Driving On Curves Using Automated Systems Can Pose Safety Challenges
Advanced driver assistance technologies like adaptive cruise control and more sophisticated partial automation systems are as much as 75% less likely to be active on sharp curves than on straight segments, limiting their potential safety benefits.
“We know that advanced driver assistance features may help prevent crashes, but obviously they can only do so if drivers use them,” Wen Hu, senior research transportation engineer for the Insurance Institute and the lead author of the paper, said in a statement. “This study suggests that these technologies will only be able to reach their full potential if drivers can trust them to handle curves.”
Problems arise because adaptive cruise control (ACC) and more advanced partial automation that combines ACC with lane centering are often disabled on some of the sharper curves present on limited-access roadways, the researchers said, either because drivers switch the features off or they deactivate automatically.
The report noted that ACC works like conventional cruise control, but automatically slows the vehicle to maintain a preselected following distance from the vehicle ahead, “so the driver doesn’t need to repeatedly brake and reset the system.” And lane centering, it said, provides automated steering assistance designed to make sure the vehicle stays in the middle of the lane.
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For the study, the researchers examined data collected from two 2016 Land Rover Range Rover Evoques equipped with ACC, and two 2017 Volvo S90 vehicles equipped with both ACC and Volvo’s Pilot Assist partial automation system, which combines ACC and lane centering.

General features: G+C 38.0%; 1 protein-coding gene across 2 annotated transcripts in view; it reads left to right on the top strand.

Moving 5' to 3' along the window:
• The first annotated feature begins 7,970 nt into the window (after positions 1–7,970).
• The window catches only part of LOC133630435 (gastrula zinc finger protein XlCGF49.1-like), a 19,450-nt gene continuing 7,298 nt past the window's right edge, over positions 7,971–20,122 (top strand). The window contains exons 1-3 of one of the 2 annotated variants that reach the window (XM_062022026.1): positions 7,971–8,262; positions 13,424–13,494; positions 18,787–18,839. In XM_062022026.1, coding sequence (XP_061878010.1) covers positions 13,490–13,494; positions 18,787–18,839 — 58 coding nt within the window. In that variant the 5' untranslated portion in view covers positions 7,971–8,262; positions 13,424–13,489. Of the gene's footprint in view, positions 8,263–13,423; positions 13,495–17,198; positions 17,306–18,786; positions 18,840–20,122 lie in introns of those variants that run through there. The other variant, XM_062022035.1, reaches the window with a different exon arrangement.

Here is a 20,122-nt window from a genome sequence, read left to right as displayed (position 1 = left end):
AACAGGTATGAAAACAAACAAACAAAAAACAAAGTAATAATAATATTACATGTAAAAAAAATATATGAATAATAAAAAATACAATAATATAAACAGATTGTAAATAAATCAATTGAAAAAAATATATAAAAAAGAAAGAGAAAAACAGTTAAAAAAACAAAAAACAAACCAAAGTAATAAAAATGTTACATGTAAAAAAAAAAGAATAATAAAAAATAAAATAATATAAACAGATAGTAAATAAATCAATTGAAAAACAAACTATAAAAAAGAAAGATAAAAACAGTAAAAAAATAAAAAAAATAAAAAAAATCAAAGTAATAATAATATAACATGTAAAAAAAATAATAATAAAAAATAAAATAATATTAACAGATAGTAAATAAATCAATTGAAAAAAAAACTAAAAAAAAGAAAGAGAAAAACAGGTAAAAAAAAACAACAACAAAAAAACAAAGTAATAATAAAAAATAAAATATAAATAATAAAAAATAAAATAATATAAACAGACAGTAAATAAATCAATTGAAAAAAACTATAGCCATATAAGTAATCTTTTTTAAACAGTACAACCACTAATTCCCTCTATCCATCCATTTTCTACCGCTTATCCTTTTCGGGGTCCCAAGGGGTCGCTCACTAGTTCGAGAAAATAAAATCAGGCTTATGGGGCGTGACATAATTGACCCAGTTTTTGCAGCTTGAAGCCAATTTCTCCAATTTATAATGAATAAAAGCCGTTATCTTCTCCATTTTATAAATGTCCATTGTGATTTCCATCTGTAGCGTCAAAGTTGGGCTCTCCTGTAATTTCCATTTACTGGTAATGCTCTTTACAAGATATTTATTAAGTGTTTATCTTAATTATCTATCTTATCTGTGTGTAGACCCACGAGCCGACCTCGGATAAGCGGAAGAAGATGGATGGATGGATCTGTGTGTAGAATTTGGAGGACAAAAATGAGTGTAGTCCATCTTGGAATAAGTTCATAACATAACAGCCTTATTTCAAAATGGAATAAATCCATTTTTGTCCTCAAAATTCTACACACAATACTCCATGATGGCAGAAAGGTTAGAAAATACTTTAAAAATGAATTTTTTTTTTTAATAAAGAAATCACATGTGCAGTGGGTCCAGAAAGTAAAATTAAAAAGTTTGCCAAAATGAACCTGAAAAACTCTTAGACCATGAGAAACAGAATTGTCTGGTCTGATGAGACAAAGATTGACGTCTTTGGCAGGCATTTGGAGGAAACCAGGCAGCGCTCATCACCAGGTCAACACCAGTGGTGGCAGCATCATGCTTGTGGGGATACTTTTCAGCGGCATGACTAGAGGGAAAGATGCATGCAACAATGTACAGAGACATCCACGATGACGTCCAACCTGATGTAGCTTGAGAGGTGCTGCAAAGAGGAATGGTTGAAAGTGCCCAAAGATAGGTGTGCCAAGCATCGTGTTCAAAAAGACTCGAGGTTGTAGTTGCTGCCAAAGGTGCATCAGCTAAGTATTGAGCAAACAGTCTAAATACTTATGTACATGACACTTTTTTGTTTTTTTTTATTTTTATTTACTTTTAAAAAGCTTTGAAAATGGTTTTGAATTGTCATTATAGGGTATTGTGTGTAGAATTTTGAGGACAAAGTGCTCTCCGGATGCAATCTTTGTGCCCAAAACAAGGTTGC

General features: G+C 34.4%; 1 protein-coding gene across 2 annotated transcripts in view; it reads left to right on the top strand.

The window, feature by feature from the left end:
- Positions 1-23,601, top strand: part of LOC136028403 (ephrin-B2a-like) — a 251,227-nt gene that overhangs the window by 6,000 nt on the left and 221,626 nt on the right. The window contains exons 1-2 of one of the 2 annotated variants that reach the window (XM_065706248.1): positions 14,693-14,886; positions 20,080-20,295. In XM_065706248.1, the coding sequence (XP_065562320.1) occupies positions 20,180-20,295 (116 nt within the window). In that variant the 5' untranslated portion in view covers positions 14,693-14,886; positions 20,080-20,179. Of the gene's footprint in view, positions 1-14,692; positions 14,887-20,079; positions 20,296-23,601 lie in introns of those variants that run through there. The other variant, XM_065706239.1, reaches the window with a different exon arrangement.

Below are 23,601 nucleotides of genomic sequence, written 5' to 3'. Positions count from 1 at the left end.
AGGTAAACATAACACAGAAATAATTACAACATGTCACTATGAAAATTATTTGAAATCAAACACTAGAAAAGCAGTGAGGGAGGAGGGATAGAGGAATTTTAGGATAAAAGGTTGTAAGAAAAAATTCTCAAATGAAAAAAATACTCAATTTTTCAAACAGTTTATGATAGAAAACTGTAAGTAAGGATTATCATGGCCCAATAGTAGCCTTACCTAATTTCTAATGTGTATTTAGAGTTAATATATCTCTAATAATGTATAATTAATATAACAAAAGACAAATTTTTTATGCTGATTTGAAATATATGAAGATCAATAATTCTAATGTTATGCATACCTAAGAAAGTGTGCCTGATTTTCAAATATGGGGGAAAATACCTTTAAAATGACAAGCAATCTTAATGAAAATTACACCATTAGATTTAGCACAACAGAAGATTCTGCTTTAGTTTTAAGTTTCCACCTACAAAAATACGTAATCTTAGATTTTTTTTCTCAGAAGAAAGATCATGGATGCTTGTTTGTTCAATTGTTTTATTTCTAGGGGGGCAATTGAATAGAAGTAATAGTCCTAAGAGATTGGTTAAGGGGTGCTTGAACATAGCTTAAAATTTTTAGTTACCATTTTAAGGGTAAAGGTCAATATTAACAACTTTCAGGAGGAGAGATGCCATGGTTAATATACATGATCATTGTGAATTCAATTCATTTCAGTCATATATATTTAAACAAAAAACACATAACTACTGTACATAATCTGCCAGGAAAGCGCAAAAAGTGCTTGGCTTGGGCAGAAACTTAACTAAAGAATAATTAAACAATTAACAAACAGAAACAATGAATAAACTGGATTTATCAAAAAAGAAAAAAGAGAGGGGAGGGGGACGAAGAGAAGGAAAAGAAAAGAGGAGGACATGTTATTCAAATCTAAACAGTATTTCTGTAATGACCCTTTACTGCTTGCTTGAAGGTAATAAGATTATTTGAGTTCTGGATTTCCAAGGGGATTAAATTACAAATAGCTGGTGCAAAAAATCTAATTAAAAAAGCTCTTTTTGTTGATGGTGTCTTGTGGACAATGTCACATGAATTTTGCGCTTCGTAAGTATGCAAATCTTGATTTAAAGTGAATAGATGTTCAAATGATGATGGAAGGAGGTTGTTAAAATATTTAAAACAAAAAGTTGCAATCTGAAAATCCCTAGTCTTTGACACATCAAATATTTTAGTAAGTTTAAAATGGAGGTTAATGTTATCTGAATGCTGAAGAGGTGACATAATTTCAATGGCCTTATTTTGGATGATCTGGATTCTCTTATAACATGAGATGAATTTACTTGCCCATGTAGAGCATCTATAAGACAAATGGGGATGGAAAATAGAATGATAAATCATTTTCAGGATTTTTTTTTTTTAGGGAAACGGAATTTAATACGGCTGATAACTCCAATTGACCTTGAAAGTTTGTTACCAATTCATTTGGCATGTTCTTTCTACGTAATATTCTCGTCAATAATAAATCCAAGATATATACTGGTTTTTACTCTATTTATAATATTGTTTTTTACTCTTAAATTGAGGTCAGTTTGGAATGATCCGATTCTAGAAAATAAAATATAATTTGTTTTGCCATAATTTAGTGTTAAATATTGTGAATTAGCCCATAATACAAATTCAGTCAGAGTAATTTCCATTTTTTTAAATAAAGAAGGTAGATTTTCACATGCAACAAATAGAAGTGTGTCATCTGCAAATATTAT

The vehicles were driven by 39 drivers over a four week period.
The results of the analysis indicated that both ACC and Pilot Assist were less likely to be active as curves became sharper. Evoque drivers were 72% less likely to use ACC on the sharpest category of curves than on straight road segments; the S90 drivers were 75% less likely to use Pilot Assist and 66% less likely to use ACC on the sharpest curves.
The study didn’t address whether the drivers switched off the systems or if they deactivated automatically. Lane centering can automatically become suspended when the driver manipulates the steering wheel or uses the turn signal, or when the system’s sensors cannot detect the lines painted on the road, and ACC deactivates when the driver applies the brakes, the report explained.
“The fact that Pilot Assist was frequently inactive on the sharpest curves is an important limitation, since the kinds of crashes lane centering could help prevent are more likely to occur on curves than on straightaways,” Hu added.